Pilot Program Expands Options for Students with Intellectual Disabilities

Students with intellectual disabilities have few options when it comes to postsecondary education opportunities. Nationwide, approximately 121 postsecondary programs are available for individuals with intellectual disabilities.

The Vanderbilt Kennedy Center for Excellence in Developmental Disabilities (UCEDD) is launching the first such postsecondary program in the state of Tennessee, aided by a three-year grant from the Tennessee Council on Developmental Disabilities.

“The council made a commitment … to develop a pilot project on the campus of a Tennessee college or university for postsecondary students who have an intellectual disability and did not receive a high school diploma,” says Wanda Willis, the council’s executive director. “Continuing education programs like this are increasingly available on college campuses across the country.”

After an initial planning year, Vanderbilt will accept its first students in January 2010 for the two-year day program. Each year eight young adults will take a mixture of undergraduate, life-skills and technical courses, as well as participate in campus extra-curricular activities with Vanderbilt undergraduates. Regular Vanderbilt undergraduate courses will be offered, life-skills courses with internships will be provided, and technical courses will be available through the Tennessee Technology Centers.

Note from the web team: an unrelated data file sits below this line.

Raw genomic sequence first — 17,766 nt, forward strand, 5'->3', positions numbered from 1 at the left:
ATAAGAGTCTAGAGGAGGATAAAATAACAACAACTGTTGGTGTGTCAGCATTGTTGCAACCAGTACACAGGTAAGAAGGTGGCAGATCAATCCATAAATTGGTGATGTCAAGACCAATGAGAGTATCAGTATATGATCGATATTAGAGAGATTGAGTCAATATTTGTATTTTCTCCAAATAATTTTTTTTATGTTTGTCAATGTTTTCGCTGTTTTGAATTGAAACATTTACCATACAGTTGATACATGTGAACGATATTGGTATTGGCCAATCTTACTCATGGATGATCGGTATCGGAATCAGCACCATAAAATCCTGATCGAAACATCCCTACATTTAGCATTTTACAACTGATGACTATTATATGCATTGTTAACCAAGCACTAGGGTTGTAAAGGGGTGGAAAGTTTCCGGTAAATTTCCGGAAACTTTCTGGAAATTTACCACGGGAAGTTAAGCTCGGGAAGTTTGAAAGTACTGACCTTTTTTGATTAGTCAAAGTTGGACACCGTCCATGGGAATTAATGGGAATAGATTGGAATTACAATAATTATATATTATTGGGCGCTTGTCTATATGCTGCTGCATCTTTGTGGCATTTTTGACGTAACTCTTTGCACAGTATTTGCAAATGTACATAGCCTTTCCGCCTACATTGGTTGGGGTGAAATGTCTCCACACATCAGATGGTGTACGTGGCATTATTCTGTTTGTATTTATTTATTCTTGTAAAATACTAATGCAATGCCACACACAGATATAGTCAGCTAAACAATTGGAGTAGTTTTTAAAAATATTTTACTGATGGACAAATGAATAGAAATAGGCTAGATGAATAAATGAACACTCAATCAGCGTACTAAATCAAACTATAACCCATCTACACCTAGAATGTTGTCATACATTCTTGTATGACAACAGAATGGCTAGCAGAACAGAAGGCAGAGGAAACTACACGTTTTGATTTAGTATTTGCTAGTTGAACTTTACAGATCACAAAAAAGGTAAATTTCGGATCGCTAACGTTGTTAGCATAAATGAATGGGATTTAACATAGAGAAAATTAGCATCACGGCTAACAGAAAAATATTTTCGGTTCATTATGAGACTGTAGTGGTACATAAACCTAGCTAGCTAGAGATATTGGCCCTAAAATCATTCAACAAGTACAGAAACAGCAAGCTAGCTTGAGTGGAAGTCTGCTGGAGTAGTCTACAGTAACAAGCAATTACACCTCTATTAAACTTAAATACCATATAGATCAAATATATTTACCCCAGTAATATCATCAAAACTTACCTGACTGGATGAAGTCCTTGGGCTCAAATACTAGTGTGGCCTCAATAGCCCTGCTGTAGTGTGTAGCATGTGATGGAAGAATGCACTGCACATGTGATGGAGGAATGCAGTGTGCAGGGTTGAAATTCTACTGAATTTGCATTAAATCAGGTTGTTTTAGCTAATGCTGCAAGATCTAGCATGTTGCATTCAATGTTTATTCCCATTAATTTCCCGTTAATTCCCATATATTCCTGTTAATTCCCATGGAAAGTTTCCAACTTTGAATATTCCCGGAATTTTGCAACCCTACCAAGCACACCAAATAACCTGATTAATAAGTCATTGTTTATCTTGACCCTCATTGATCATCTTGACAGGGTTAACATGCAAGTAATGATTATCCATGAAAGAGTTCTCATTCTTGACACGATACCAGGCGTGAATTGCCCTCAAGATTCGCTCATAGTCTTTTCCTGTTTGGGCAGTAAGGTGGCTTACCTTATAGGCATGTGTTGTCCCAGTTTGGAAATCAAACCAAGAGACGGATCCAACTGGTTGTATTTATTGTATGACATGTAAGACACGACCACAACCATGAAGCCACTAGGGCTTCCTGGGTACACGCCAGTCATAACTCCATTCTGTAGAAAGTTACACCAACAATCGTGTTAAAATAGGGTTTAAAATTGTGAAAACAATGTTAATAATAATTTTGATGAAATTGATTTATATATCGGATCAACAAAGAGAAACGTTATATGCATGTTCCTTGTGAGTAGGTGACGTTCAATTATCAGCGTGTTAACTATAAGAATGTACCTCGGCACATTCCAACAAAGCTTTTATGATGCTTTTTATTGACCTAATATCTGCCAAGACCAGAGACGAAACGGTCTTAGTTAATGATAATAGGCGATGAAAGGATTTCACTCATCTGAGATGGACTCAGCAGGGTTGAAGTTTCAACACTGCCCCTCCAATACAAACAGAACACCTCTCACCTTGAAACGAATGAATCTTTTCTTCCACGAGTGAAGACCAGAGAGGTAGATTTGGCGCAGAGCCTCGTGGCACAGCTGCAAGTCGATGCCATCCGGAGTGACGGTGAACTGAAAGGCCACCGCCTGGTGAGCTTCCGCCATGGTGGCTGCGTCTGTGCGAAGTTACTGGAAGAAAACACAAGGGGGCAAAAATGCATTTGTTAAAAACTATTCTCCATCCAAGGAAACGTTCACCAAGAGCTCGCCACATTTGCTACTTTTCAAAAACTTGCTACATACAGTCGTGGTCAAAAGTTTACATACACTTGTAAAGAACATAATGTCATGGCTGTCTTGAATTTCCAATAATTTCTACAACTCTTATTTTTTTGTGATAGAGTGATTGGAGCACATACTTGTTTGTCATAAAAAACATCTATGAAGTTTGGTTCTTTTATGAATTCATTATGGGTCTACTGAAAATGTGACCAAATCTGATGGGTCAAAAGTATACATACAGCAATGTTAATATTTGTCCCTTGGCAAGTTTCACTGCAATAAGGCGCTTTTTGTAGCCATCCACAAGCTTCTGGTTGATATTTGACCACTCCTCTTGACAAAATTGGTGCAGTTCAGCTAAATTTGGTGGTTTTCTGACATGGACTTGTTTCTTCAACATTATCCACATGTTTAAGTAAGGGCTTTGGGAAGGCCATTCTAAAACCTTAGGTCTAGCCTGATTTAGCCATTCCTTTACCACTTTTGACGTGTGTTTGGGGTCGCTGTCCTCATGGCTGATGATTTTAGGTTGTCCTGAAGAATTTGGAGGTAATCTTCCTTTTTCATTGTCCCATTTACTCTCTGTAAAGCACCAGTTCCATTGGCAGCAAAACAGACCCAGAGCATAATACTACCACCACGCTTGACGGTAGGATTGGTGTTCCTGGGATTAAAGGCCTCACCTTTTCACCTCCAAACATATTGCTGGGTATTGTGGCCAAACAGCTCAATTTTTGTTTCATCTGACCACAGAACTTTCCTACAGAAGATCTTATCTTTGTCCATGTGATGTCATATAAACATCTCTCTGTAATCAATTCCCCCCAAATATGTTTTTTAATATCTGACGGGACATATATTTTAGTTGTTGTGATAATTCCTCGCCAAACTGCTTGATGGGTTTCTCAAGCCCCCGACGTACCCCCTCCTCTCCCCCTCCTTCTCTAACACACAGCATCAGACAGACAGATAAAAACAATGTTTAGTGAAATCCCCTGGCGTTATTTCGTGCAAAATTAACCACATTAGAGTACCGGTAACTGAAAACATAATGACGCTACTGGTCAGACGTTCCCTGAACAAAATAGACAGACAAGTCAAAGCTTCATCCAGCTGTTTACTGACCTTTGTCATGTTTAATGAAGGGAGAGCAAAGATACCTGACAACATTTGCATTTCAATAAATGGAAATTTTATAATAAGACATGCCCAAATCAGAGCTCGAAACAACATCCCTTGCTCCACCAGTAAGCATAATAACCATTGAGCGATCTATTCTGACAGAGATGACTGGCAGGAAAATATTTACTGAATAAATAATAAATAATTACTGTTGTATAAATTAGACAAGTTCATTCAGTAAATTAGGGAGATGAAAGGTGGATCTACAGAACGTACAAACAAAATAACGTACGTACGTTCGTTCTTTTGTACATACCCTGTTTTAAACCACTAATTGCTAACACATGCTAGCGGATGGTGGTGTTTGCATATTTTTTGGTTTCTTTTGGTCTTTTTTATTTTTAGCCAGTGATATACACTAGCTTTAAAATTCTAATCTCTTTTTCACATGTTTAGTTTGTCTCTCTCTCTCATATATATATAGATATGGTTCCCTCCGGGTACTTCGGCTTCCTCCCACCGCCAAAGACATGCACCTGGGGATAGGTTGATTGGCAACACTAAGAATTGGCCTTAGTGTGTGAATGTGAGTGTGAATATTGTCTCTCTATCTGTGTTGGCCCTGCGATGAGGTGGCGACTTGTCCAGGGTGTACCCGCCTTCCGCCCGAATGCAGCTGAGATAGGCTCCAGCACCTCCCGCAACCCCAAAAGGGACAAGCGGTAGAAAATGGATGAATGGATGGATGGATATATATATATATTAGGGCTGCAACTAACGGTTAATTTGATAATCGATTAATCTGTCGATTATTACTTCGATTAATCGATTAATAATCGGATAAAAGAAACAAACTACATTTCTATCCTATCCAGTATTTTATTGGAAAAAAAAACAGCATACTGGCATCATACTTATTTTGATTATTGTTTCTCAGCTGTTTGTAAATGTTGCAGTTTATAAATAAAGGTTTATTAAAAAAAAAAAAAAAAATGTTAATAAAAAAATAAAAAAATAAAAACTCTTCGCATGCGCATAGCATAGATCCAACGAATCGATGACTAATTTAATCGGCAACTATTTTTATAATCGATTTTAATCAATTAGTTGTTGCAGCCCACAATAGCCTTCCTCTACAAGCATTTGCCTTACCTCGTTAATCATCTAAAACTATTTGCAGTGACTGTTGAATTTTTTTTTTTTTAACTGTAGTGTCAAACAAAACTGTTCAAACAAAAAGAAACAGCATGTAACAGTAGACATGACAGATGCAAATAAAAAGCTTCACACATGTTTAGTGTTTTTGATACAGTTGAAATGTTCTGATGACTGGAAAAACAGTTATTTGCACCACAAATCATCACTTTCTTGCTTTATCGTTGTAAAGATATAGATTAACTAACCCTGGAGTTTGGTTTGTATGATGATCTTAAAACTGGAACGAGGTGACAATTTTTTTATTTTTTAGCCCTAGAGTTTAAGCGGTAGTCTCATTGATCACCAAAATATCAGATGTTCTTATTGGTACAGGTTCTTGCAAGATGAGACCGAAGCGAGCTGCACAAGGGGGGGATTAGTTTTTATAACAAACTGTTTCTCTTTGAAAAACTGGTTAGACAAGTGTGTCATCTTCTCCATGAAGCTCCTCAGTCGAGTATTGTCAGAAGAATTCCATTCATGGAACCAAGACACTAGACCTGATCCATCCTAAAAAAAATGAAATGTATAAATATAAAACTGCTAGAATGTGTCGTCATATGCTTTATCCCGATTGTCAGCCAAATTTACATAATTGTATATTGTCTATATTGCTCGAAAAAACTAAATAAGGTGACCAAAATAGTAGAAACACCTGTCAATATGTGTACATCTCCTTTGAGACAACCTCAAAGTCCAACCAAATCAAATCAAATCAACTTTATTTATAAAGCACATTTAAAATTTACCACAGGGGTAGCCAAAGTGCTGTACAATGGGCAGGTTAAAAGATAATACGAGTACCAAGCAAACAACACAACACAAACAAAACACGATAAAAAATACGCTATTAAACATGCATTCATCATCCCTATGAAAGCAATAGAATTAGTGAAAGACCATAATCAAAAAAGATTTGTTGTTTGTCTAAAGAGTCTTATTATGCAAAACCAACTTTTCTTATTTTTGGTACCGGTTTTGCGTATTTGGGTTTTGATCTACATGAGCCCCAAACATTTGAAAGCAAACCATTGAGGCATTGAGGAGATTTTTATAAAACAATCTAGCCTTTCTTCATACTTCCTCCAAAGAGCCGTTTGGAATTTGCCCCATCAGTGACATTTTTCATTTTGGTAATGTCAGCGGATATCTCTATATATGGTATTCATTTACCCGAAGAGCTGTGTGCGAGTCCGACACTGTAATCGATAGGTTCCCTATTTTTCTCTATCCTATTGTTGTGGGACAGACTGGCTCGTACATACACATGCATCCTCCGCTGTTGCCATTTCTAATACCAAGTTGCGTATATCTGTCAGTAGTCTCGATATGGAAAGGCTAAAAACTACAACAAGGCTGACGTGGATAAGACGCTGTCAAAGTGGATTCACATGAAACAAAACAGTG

“Key components of the Vanderbilt program will foster the development of independent living and employment skills,” says UCEDD Co-Director Elise McMillan. “As with nearly all of our programs at the Vanderbilt Kennedy Center, the postsecondary education program we develop will include research, training and service.”

McMillan, who is a senior associate in psychiatry, and Robert Hodapp, professor of special education and UCEDD director of research, are lead faculty members on the grant. The UCEDD also is a part of the Administration on Developmental Disabilities’ National Training Initiative on Postsecondary Education for Students with Intellectual Disabilities. The initiative is led by the Institute for Community Inclusion at the University of Massachusetts. Other participating universities are the University of Minnesota, UCLA, the University of Hawaii, Ohio State University, and the University of South Carolina.

Explore Story Topics